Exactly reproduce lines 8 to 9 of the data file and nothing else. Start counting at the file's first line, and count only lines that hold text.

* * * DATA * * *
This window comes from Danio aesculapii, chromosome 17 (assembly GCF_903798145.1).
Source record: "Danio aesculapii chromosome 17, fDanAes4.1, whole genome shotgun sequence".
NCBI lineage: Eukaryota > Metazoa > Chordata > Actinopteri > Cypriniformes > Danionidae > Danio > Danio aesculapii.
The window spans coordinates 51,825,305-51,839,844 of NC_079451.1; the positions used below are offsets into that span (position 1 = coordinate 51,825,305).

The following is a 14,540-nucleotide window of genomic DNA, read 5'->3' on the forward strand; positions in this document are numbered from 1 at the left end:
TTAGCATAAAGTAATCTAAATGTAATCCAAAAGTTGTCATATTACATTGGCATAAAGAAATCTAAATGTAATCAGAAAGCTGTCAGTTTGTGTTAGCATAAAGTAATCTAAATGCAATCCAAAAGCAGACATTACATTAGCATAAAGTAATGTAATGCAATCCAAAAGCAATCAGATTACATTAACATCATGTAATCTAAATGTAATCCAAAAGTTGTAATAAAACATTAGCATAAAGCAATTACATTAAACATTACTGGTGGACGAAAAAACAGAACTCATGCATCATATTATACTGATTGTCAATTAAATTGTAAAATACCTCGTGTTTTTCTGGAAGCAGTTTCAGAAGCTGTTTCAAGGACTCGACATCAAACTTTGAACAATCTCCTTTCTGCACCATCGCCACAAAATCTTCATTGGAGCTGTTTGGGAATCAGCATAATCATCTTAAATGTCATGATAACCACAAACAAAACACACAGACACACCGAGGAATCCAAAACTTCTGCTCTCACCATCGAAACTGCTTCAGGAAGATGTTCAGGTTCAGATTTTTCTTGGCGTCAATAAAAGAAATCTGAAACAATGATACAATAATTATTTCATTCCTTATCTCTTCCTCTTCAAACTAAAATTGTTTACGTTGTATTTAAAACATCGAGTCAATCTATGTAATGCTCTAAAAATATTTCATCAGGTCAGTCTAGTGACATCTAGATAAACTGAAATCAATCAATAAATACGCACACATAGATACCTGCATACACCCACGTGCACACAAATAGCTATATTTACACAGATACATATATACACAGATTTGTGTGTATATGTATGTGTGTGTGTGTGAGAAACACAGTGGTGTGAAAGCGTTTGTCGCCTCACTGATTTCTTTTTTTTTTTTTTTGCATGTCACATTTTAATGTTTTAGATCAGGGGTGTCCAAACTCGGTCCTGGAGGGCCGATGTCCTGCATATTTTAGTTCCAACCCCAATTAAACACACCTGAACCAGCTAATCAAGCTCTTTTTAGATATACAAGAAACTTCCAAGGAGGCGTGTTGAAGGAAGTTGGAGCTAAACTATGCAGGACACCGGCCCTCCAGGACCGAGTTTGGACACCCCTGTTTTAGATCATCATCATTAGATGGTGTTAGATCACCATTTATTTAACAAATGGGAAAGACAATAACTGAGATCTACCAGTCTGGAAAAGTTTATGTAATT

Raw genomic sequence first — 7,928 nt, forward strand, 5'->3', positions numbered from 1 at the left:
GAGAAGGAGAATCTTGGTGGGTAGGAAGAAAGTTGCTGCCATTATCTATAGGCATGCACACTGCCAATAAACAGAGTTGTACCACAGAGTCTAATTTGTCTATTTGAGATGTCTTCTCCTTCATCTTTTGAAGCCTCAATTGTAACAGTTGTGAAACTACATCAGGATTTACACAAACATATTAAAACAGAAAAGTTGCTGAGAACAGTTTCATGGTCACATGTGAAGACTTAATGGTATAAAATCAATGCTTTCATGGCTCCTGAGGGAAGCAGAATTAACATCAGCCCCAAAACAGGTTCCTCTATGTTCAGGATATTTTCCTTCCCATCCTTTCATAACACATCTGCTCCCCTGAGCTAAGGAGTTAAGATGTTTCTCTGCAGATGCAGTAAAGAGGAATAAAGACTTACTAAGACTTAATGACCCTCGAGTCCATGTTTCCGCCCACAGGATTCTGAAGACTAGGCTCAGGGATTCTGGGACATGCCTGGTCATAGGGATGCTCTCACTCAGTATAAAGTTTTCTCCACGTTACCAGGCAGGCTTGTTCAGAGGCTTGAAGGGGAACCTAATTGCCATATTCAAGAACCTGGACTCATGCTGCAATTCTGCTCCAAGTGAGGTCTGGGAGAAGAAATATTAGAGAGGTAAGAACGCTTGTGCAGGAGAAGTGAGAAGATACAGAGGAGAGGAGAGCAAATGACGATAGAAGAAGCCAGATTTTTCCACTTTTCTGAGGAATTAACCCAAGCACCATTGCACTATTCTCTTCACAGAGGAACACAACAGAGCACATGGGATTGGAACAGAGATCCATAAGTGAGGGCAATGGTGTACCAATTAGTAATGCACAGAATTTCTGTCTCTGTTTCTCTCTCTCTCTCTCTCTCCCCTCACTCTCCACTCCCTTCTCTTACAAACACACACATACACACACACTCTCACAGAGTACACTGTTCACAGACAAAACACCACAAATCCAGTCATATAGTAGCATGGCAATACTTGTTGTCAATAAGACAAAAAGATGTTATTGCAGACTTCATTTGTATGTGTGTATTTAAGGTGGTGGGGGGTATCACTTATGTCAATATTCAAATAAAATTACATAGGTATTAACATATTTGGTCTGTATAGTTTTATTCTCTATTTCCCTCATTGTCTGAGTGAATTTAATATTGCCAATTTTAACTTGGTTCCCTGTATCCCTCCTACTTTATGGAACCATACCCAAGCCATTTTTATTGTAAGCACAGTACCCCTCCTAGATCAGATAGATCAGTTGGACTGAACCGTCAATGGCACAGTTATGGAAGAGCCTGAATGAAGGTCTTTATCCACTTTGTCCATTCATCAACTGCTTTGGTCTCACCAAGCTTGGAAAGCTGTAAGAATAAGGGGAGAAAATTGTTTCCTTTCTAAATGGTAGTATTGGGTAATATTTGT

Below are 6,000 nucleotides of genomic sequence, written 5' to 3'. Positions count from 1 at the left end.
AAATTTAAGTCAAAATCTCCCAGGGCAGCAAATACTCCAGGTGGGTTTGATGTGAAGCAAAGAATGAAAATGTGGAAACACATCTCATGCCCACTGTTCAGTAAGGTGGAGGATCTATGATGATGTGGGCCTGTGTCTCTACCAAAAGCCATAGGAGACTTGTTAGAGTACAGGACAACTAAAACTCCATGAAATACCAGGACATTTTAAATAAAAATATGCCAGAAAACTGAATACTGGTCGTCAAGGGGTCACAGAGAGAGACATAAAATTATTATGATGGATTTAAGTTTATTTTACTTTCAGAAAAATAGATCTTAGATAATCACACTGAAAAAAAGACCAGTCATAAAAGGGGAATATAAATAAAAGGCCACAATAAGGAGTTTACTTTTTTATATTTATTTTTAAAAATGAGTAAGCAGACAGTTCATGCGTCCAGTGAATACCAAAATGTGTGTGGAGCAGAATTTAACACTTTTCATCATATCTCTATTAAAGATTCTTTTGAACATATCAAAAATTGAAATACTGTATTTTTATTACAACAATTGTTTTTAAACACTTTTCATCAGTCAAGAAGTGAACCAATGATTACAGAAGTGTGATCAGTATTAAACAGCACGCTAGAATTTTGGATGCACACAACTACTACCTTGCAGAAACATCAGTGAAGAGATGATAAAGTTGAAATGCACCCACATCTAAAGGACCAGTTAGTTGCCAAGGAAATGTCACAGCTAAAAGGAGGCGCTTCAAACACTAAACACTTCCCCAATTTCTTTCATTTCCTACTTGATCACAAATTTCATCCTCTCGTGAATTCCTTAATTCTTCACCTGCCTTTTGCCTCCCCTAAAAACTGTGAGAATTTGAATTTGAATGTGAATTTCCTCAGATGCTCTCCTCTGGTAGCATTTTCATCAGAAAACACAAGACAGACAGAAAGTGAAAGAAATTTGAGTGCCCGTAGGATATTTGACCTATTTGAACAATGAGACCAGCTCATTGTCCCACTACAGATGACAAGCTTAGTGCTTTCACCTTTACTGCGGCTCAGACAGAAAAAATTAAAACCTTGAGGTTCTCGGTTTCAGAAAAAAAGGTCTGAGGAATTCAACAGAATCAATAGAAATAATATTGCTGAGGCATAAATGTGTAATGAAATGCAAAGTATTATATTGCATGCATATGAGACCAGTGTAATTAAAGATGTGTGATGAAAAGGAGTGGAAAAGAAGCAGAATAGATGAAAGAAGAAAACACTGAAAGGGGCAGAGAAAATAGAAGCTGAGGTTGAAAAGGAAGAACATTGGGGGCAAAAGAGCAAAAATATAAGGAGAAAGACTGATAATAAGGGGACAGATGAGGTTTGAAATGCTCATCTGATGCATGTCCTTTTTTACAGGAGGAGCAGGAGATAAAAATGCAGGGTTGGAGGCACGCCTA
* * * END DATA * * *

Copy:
GAGAAGGAGAATCTTGGTGGGTAGGAAGAAAGTTGCTGCCATTATCTATAGGCATGCACACTGCCAATAAACAGAGTTGTACCACAGAGTCTAATTTGTCTATTTGAGATGTCTTCTCCTTCATCTTTTGAAGCCTCAATTGTAACAGTTGTGAAACTACATCAGGATTTACACAAACATATTAAAACAGAAAAGTTGCTGAGAACAGTTTCATGGTCACATGTGAAGACTTAATGGTATAAAATCAATGCTTTCATGGCTCCTGAGGGAAGCAGAATTAACATCAGCCCCAAAACAGGTTCCTCTATGTTCAGGATATTTTCCTTCCCATCCTTTCATAACACATCTGCTCCCCTGAGCTAAGGAGTTAAGATGTTTCTCTGCAGATGCAGTAAAGAGGAATAAAGACTTACTAAGACTTAATGACCCTCGAGTCCATGTTTCCGCCCACAGGATTCTGAAGACTAGGCTCAGGGATTCTGGGACATGCCTGGTCATAGGGATGCTCTCACTCAGTATAAAGTTTTCTCCACGTTACCAGGCAGGCTTGTTCAGAGGCTTGAAGGGGAACCTAATTGCCATATTCAAGAACCTGGACTCATGCTGCAATTCTGCTCCAAGTGAGGTCTGGGAGAAGAAATATTAGAGAGGTAAGAACGCTTGTGCAGGAGAAGTGAGAAGATACAGAGGAGAGGAGAGCAAATGACGATAGAAGAAGCCAGATTTTTCCACTTTTCTGAGGAATTAACCCAAGCACCATTGCACTATTCTCTTCACAGAGGAACACAACAGAGCACATGGGATTGGAACAGAGATCCATAAGTGAGGGCAATGGTGTACCAATTAGTAATGCACAGAATTTCTGTCTCTGTTTCTCTCTCTCTCTCTCTCTCCCCTCACTCTCCACTCCCTTCTCTTACAAACACACACATACACACACACTCTCACAGAGTACACTGTTCACAGACAAAACACCACAAATCCAGTCATATAGTAGCATGGCAATACTTGTTGTCAATAAGACAAAAAGATGTTATTGCAGACTTCATTTGTATGTGTGTATTTAAGGTGGTGGGGGGTATCACTTATGTCAATATTCAAATAAAATTACATAGGTATTAACATATTTGGTCTGTATAGTTTTATTCTCTATTTCCCTCATTGTCTGAGTGAATTTAATATTGCCAATTTTAACTTGGTTCCCTGTATCCCTCCTACTTTATGGAACCATACCCAAGCCATTTTTATTGTAAGCACAGTACCCCTCCTAGATCAGATAGATCAGTTGGACTGAACCGTCAATGGCACAGTTATGGAAGAGCCTGAATGAAGGTCTTTATCCACTTTGTCCATTCATCAACTGCTTTGGTCTCACCAAGCTTGGAAAGCTGTAAGAATAAGGGGAGAAAATTGTTTCCTTTCTAAATGGTAGTATTGGGTAATATTTGT

Below are 6,000 nucleotides of genomic sequence, written 5' to 3'. Positions count from 1 at the left end.